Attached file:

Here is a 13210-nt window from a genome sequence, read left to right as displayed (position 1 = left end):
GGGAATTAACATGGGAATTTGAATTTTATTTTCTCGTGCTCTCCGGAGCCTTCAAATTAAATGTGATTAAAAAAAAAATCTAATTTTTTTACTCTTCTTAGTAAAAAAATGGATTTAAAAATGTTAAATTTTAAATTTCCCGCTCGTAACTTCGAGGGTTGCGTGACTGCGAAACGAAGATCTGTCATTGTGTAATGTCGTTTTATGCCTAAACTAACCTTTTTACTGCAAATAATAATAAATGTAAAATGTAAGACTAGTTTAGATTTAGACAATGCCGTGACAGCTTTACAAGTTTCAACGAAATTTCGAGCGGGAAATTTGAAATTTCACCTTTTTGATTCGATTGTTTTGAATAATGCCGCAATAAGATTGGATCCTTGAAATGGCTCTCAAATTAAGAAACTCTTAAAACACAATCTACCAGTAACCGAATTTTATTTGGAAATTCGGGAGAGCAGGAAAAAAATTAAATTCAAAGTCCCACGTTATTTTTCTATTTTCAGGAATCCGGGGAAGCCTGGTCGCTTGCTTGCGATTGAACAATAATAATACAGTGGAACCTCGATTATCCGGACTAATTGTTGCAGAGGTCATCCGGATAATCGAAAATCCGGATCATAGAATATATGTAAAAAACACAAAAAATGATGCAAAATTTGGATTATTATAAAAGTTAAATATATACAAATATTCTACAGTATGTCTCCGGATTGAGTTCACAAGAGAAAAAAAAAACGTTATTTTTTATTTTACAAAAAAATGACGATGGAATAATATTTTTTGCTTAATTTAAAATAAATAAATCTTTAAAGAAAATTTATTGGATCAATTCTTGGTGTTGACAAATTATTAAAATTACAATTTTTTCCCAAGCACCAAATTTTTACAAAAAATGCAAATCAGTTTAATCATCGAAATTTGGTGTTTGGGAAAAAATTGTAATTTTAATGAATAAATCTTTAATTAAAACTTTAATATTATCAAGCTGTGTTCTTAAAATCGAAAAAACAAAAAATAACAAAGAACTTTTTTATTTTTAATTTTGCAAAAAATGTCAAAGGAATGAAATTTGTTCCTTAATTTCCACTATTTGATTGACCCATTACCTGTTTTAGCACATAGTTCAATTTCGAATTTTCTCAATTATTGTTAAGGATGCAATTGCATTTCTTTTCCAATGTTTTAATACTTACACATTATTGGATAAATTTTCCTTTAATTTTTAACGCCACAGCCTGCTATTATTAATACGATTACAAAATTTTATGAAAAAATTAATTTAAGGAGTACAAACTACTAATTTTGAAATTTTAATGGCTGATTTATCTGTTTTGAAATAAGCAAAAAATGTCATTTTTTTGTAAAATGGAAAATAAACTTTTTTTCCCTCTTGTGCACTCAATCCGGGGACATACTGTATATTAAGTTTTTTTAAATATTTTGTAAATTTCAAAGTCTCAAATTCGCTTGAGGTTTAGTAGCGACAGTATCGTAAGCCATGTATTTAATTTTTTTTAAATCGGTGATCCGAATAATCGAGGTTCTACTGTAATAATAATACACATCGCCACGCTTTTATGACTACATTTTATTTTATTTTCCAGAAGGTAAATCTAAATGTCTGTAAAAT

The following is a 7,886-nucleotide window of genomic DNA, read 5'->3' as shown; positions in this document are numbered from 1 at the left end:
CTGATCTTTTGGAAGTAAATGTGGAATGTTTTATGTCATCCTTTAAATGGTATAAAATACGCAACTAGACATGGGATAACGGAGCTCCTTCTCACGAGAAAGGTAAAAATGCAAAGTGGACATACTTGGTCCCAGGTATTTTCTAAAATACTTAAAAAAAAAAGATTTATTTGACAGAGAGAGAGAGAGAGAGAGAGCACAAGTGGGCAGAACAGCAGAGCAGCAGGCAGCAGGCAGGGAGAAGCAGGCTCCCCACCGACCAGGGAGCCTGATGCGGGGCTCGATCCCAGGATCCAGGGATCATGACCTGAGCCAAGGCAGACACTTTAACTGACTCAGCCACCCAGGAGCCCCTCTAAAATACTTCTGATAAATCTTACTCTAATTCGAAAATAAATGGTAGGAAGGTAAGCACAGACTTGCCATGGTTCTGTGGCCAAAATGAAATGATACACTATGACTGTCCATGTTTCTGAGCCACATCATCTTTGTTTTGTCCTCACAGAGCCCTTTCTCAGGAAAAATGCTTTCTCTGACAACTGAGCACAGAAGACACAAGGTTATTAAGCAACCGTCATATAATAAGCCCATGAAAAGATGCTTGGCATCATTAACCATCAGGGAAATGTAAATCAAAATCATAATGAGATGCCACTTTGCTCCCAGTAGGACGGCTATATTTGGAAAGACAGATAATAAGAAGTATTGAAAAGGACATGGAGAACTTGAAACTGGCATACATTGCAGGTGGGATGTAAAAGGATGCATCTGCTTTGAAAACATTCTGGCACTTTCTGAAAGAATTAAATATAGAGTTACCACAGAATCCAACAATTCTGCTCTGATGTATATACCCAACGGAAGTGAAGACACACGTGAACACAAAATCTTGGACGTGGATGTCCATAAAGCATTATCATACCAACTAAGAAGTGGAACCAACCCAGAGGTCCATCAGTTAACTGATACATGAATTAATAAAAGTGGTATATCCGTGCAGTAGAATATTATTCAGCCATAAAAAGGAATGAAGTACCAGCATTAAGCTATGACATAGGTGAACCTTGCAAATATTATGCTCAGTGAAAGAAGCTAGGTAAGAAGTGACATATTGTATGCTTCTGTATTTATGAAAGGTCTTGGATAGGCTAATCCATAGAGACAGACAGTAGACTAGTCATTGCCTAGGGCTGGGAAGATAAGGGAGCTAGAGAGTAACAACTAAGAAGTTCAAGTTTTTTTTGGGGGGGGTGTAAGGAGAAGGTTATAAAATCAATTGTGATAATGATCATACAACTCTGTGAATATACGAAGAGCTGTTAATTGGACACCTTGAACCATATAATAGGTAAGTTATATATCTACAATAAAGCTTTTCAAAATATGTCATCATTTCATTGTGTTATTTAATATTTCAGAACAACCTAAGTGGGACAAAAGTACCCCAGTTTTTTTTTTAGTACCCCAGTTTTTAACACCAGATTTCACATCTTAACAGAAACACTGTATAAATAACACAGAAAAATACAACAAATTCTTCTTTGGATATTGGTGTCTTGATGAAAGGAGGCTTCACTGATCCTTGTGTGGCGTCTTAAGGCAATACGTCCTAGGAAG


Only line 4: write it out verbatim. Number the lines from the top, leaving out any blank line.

CTGATCTTTTGGAAGTAAATGTGGAATGTTTTATGTCATCCTTTAAATGGTATAAAATACGCAACTAGACATGGGATAACGGAGCTCCTTCTCACGAGAAAGGTAAAAATGCAAAGTGGACATACTTGGTCCCAGGTATTTTCTAAAATACTTAAAAAAAAAAGATTTATTTGACAGAGAGAGAGAGAGAGAGAGAGCACAAGTGGGCAGAACAGCAGAGCAGCAGGCAGCAGGCAGGGAGAAGCAGGCTCCCCACCGACCAGGGAGCCTGATGCGGGGCTCGATCCCAGGATCCAGGGATCATGACCTGAGCCAAGGCAGACACTTTAACTGACTCAGCCACCCAGGAGCCCCTCTAAAATACTTCTGATAAATCTTACTCTAATTCGAAAATAAATGGTAGGAAGGTAAGCACAGACTTGCCATGGTTCTGTGGCCAAAATGAAATGATACACTATGACTGTCCATGTTTCTGAGCCACATCATCTTTGTTTTGTCCTCACAGAGCCCTTTCTCAGGAAAAATGCTTTCTCTGACAACTGAGCACAGAAGACACAAGGTTATTAAGCAACCGTCATATAATAAGCCCATGAAAAGATGCTTGGCATCATTAACCATCAGGGAAATGTAAATCAAAATCATAATGAGATGCCACTTTGCTCCCAGTAGGACGGCTATATTTGGAAAGACAGATAATAAGAAGTATTGAAAAGGACATGGAGAACTTGAAACTGGCATACATTGCAGGTGGGATGTAAAAGGATGCATCTGCTTTGAAAACATTCTGGCACTTTCTGAAAGAATTAAATATAGAGTTACCACAGAATCCAACAATTCTGCTCTGATGTATATACCCAACGGAAGTGAAGACACACGTGAACACAAAATCTTGGACGTGGATGTCCATAAAGCATTATCATACCAACTAAGAAGTGGAACCAACCCAGAGGTCCATCAGTTAACTGATACATGAATTAATAAAAGTGGTATATCCGTGCAGTAGAATATTATTCAGCCATAAAAAGGAATGAAGTACCAGCATTAAGCTATGACATAGGTGAACCTTGCAAATATTATGCTCAGTGAAAGAAGCTAGGTAAGAAGTGACATATTGTATGCTTCTGTATTTATGAAAGGTCTTGGATAGGCTAATCCATAGAGACAGACAGTAGACTAGTCATTGCCTAGGGCTGGGAAGATAAGGGAGCTAGAGAGTAACAACTAAGAAGTTCAAGTTTTTTTTGGGGGGGGTGTAAGGAGAAGGTTATAAAATCAATTGTGATAATGATCATACAACTCTGTGAATATACGAAGAGCTGTTAATTGGACACCTTGAACCATATAATAGGTAAGTTATATATCTACAATAAAGCTTTTCAAAATATGTCATCATTTCATTGTGTTATTTAATATTTCAGAACAACCTAAGTGGGACAAAAGTACCCCAGTTTTTTTTTTAGTACCCCAGTTTTTAACACCAGATTTCACATCTTAACAGAAACACTGTATAAATAACACAGAAAAATACAACAAATTCTTCTTTGGATATTGGTGTCTTGATGAAAGGAGGCTTCACTGATCCTTGTGTGGCGTCTTAAGGCAATACGTCCTAGGAAG